Deriving the Strategic Advantages of Semiconductors in 2023

Due to the global nature and development costs associated with the semiconductor industry, countries will adopt new strategies to derive strategic advantage from semiconductors.

FREMONT, CA:A company has a greater competitive advantage when it holds power over its suppliers, competitors, and customers due to its position in the supply chain. Such businesses will generate supra-normal profits. Companies competing within a free market imply an immediate investable future. Strategic advantage implies a longer-term perspective involving decisions in the short term to secure a longer-term benefit. This advantage applies to industries of critical national importance where profit is the primary motive, such as energy, healthcare, and defence.

Companies can take measures to secure a competitive advantage, but due to the timeframes and risks involved, they often require government intervention to secure a strategic advantage. The semiconductor industry is a perfect example of strategic and competitive advantage. Long-term investment by a few countries in silicon chip research has developed world-leading capabilities in silicon chip fabrication, particularly at leading-edge nodes. In response to this development, other companies have adapted by specialising in other parts of the semiconductor value chain.

Specialising in a particular function promotes innovation, improves productivity, and reduces costs. This approach has reduced PC costs massively and accelerated new product development, such as smartphones. As modern products increasingly rely on semiconductors, supply chain disruptions disproportionately impact economies, as witnessed during the recent chip shortage.

Generally, silicon chips run the software, and compound semiconductors with two or more elements offer specialist functions such as facial recognition and power management. A newer category of emerging semiconductors provides additional functions like displays. As economic security needs access to semiconductors, several countries have announced initiatives to improve supply chain resilience.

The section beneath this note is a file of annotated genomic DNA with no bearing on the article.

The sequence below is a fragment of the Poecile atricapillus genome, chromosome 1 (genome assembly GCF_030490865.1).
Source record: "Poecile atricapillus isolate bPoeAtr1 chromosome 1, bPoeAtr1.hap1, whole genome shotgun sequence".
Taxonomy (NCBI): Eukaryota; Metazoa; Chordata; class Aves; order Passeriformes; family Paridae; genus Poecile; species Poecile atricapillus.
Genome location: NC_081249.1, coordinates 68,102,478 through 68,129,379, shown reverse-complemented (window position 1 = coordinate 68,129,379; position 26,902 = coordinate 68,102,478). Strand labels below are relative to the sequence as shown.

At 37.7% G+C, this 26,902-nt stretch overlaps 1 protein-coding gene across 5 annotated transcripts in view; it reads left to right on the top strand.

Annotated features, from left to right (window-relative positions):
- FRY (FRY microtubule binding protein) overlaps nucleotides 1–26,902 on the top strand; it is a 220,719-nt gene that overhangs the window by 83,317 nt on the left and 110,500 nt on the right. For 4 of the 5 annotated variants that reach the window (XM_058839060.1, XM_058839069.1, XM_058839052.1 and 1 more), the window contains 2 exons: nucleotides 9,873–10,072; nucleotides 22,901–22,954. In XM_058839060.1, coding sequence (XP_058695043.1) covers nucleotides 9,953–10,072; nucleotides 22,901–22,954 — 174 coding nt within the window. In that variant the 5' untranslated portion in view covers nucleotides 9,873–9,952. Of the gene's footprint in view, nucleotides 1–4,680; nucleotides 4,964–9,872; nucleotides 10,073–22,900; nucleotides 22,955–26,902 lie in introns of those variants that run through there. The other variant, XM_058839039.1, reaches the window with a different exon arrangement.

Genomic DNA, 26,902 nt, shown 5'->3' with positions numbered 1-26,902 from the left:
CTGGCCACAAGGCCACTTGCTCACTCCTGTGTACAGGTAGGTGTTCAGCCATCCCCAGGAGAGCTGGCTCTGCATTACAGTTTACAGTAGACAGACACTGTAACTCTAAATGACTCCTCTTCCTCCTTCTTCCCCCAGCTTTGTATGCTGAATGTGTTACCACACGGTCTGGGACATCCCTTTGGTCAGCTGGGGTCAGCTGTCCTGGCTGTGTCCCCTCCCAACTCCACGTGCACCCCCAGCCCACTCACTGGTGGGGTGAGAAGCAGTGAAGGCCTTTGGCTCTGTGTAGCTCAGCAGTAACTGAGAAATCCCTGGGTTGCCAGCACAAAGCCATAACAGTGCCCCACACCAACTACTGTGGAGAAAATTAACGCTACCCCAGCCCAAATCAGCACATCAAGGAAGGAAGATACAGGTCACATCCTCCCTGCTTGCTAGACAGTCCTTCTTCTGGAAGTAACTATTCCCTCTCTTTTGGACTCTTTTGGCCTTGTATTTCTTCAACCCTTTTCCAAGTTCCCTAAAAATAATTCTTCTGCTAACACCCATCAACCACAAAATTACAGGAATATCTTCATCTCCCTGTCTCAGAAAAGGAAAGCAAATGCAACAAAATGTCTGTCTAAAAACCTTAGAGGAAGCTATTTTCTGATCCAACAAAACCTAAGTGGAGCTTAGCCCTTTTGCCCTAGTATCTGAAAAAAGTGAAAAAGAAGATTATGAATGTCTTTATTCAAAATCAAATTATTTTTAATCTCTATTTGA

For example, a country with leadership and ownership of new development from discovery to large-scale manufacture and commercialisation will involve elements of collaboration and access. Few countries have significant capabilities within the main semiconductor groups, and in silicon, semiconductors are segmented by node size, including legacy, mainstream, and leading edge. At the same time, a lack of fabrication capability at strategically critical node sizes will require a collaborative or access strategy. Some countries also possess capabilities in compound semiconductors, which are segmented by application, including power, microwave, and photonics or quantum.

Such countries are excellent in R&D and design, resulting from significant organisational investments. It also indicated the strategic importance of compound semiconductors for applications such as electric vehicles, telecom, and defence. However, it also highlights a lack of scale-up capability.

Recent interventions to improve supply chain resilience will reverse globalisation, creating more localised supply chains. This will increase costs, regardless of building more capacity reducing costs in the medium term. In the longer term, there will be divergence in semiconductor standards based on geopolitical alignment.